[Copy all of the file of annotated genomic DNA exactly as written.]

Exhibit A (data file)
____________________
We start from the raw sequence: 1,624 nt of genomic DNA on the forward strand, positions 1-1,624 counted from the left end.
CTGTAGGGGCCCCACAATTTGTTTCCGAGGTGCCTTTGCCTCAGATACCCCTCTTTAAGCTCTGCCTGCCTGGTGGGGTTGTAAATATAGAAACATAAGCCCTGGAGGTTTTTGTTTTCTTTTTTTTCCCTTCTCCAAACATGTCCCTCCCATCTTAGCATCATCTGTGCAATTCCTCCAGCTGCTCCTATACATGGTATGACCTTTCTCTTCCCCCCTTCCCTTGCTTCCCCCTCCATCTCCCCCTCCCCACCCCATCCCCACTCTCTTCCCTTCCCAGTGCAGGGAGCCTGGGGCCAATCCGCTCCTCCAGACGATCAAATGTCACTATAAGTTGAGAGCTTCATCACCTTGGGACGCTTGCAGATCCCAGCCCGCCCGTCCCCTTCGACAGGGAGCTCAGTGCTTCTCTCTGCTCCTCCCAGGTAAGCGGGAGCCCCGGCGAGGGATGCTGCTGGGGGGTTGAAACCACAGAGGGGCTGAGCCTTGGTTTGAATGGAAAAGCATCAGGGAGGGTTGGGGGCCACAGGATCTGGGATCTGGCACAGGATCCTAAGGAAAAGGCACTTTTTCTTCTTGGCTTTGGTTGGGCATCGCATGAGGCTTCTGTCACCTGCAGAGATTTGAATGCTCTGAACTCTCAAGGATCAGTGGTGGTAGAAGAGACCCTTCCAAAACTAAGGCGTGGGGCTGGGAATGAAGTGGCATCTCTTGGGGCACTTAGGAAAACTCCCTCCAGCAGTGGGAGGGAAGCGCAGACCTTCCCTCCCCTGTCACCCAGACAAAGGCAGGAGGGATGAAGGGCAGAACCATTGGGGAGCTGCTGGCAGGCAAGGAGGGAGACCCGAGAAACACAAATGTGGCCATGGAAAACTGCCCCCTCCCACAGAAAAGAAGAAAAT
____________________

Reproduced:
We start from the raw sequence: 1,624 nt of genomic DNA on the forward strand, positions 1-1,624 counted from the left end.
CTGTAGGGGCCCCACAATTTGTTTCCGAGGTGCCTTTGCCTCAGATACCCCTCTTTAAGCTCTGCCTGCCTGGTGGGGTTGTAAATATAGAAACATAAGCCCTGGAGGTTTTTGTTTTCTTTTTTTTCCCTTCTCCAAACATGTCCCTCCCATCTTAGCATCATCTGTGCAATTCCTCCAGCTGCTCCTATACATGGTATGACCTTTCTCTTCCCCCCTTCCCTTGCTTCCCCCTCCATCTCCCCCTCCCCACCCCATCCCCACTCTCTTCCCTTCCCAGTGCAGGGAGCCTGGGGCCAATCCGCTCCTCCAGACGATCAAATGTCACTATAAGTTGAGAGCTTCATCACCTTGGGACGCTTGCAGATCCCAGCCCGCCCGTCCCCTTCGACAGGGAGCTCAGTGCTTCTCTCTGCTCCTCCCAGGTAAGCGGGAGCCCCGGCGAGGGATGCTGCTGGGGGGTTGAAACCACAGAGGGGCTGAGCCTTGGTTTGAATGGAAAAGCATCAGGGAGGGTTGGGGGCCACAGGATCTGGGATCTGGCACAGGATCCTAAGGAAAAGGCACTTTTTCTTCTTGGCTTTGGTTGGGCATCGCATGAGGCTTCTGTCACCTGCAGAGATTTGAATGCTCTGAACTCTCAAGGATCAGTGGTGGTAGAAGAGACCCTTCCAAAACTAAGGCGTGGGGCTGGGAATGAAGTGGCATCTCTTGGGGCACTTAGGAAAACTCCCTCCAGCAGTGGGAGGGAAGCGCAGACCTTCCCTCCCCTGTCACCCAGACAAAGGCAGGAGGGATGAAGGGCAGAACCATTGGGGAGCTGCTGGCAGGCAAGGAGGGAGACCCGAGAAACACAAATGTGGCCATGGAAAACTGCCCCCTCCCACAGAAAAGAAGAAAAT